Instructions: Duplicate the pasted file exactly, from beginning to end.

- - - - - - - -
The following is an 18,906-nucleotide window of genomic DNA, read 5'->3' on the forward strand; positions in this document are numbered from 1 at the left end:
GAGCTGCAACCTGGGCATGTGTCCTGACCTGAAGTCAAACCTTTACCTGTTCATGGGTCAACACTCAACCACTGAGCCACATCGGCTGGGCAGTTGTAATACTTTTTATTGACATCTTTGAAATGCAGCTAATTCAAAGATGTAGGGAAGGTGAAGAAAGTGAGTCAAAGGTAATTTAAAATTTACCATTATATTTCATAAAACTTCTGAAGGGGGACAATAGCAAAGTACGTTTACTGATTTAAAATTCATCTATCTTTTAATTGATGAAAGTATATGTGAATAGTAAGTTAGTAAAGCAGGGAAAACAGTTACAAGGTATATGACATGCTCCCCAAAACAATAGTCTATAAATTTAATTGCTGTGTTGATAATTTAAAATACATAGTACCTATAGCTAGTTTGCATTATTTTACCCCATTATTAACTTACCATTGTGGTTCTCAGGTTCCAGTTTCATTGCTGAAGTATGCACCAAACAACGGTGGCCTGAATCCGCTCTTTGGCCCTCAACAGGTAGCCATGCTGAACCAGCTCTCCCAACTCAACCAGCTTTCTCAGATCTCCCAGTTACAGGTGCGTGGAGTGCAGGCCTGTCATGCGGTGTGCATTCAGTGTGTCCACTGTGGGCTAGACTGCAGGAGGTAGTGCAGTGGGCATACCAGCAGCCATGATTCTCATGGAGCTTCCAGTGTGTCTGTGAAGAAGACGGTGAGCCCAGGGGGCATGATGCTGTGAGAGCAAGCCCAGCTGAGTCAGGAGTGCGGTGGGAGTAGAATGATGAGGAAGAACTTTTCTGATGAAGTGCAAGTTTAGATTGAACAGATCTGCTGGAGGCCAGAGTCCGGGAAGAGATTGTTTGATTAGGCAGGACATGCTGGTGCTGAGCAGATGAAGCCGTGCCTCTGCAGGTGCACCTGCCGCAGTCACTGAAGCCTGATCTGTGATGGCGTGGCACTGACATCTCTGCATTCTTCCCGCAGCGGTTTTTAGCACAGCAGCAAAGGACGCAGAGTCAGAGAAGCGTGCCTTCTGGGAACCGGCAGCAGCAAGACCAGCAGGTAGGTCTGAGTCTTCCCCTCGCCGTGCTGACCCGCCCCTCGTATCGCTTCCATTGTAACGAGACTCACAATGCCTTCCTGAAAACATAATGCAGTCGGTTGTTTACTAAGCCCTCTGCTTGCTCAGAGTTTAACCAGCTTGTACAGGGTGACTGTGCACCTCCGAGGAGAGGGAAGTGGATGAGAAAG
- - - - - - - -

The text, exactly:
The following is an 18,906-nucleotide window of genomic DNA, read 5'->3' on the forward strand; positions in this document are numbered from 1 at the left end:
GAGCTGCAACCTGGGCATGTGTCCTGACCTGAAGTCAAACCTTTACCTGTTCATGGGTCAACACTCAACCACTGAGCCACATCGGCTGGGCAGTTGTAATACTTTTTATTGACATCTTTGAAATGCAGCTAATTCAAAGATGTAGGGAAGGTGAAGAAAGTGAGTCAAAGGTAATTTAAAATTTACCATTATATTTCATAAAACTTCTGAAGGGGGACAATAGCAAAGTACGTTTACTGATTTAAAATTCATCTATCTTTTAATTGATGAAAGTATATGTGAATAGTAAGTTAGTAAAGCAGGGAAAACAGTTACAAGGTATATGACATGCTCCCCAAAACAATAGTCTATAAATTTAATTGCTGTGTTGATAATTTAAAATACATAGTACCTATAGCTAGTTTGCATTATTTTACCCCATTATTAACTTACCATTGTGGTTCTCAGGTTCCAGTTTCATTGCTGAAGTATGCACCAAACAACGGTGGCCTGAATCCGCTCTTTGGCCCTCAACAGGTAGCCATGCTGAACCAGCTCTCCCAACTCAACCAGCTTTCTCAGATCTCCCAGTTACAGGTGCGTGGAGTGCAGGCCTGTCATGCGGTGTGCATTCAGTGTGTCCACTGTGGGCTAGACTGCAGGAGGTAGTGCAGTGGGCATACCAGCAGCCATGATTCTCATGGAGCTTCCAGTGTGTCTGTGAAGAAGACGGTGAGCCCAGGGGGCATGATGCTGTGAGAGCAAGCCCAGCTGAGTCAGGAGTGCGGTGGGAGTAGAATGATGAGGAAGAACTTTTCTGATGAAGTGCAAGTTTAGATTGAACAGATCTGCTGGAGGCCAGAGTCCGGGAAGAGATTGTTTGATTAGGCAGGACATGCTGGTGCTGAGCAGATGAAGCCGTGCCTCTGCAGGTGCACCTGCCGCAGTCACTGAAGCCTGATCTGTGATGGCGTGGCACTGACATCTCTGCATTCTTCCCGCAGCGGTTTTTAGCACAGCAGCAAAGGACGCAGAGTCAGAGAAGCGTGCCTTCTGGGAACCGGCAGCAGCAAGACCAGCAGGTAGGTCTGAGTCTTCCCCTCGCCGTGCTGACCCGCCCCTCGTATCGCTTCCATTGTAACGAGACTCACAATGCCTTCCTGAAAACATAATGCAGTCGGTTGTTTACTAAGCCCTCTGCTTGCTCAGAGTTTAACCAGCTTGTACAGGGTGACTGTGCACCTCCGAGGAGAGGGAAGTGGATGAGAAAG